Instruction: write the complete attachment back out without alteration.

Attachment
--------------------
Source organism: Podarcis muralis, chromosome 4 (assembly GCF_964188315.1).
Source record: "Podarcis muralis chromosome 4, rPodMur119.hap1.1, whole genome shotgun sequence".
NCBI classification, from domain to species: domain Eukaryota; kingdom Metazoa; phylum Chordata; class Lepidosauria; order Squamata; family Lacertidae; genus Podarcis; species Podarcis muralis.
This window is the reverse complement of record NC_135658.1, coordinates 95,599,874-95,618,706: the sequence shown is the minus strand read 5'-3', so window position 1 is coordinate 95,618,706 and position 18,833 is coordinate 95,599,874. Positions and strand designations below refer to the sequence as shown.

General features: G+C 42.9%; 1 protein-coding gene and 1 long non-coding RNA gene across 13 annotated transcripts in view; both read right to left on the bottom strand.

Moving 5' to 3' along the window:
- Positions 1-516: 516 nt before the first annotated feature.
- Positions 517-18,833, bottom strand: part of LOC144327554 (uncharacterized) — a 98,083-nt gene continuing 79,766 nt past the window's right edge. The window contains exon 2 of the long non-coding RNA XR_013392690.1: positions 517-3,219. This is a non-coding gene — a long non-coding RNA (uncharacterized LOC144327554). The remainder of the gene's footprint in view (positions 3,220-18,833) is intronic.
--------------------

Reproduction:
Source organism: Podarcis muralis, chromosome 4 (assembly GCF_964188315.1).
Source record: "Podarcis muralis chromosome 4, rPodMur119.hap1.1, whole genome shotgun sequence".
NCBI classification, from domain to species: domain Eukaryota; kingdom Metazoa; phylum Chordata; class Lepidosauria; order Squamata; family Lacertidae; genus Podarcis; species Podarcis muralis.
This window is the reverse complement of record NC_135658.1, coordinates 95,599,874-95,618,706: the sequence shown is the minus strand read 5'-3', so window position 1 is coordinate 95,618,706 and position 18,833 is coordinate 95,599,874. Positions and strand designations below refer to the sequence as shown.

General features: G+C 42.9%; 1 protein-coding gene and 1 long non-coding RNA gene across 13 annotated transcripts in view; both read right to left on the bottom strand.

Moving 5' to 3' along the window:
- Positions 1-516: 516 nt before the first annotated feature.
- Positions 517-18,833, bottom strand: part of LOC144327554 (uncharacterized) — a 98,083-nt gene continuing 79,766 nt past the window's right edge. The window contains exon 2 of the long non-coding RNA XR_013392690.1: positions 517-3,219. This is a non-coding gene — a long non-coding RNA (uncharacterized LOC144327554). The remainder of the gene's footprint in view (positions 3,220-18,833) is intronic.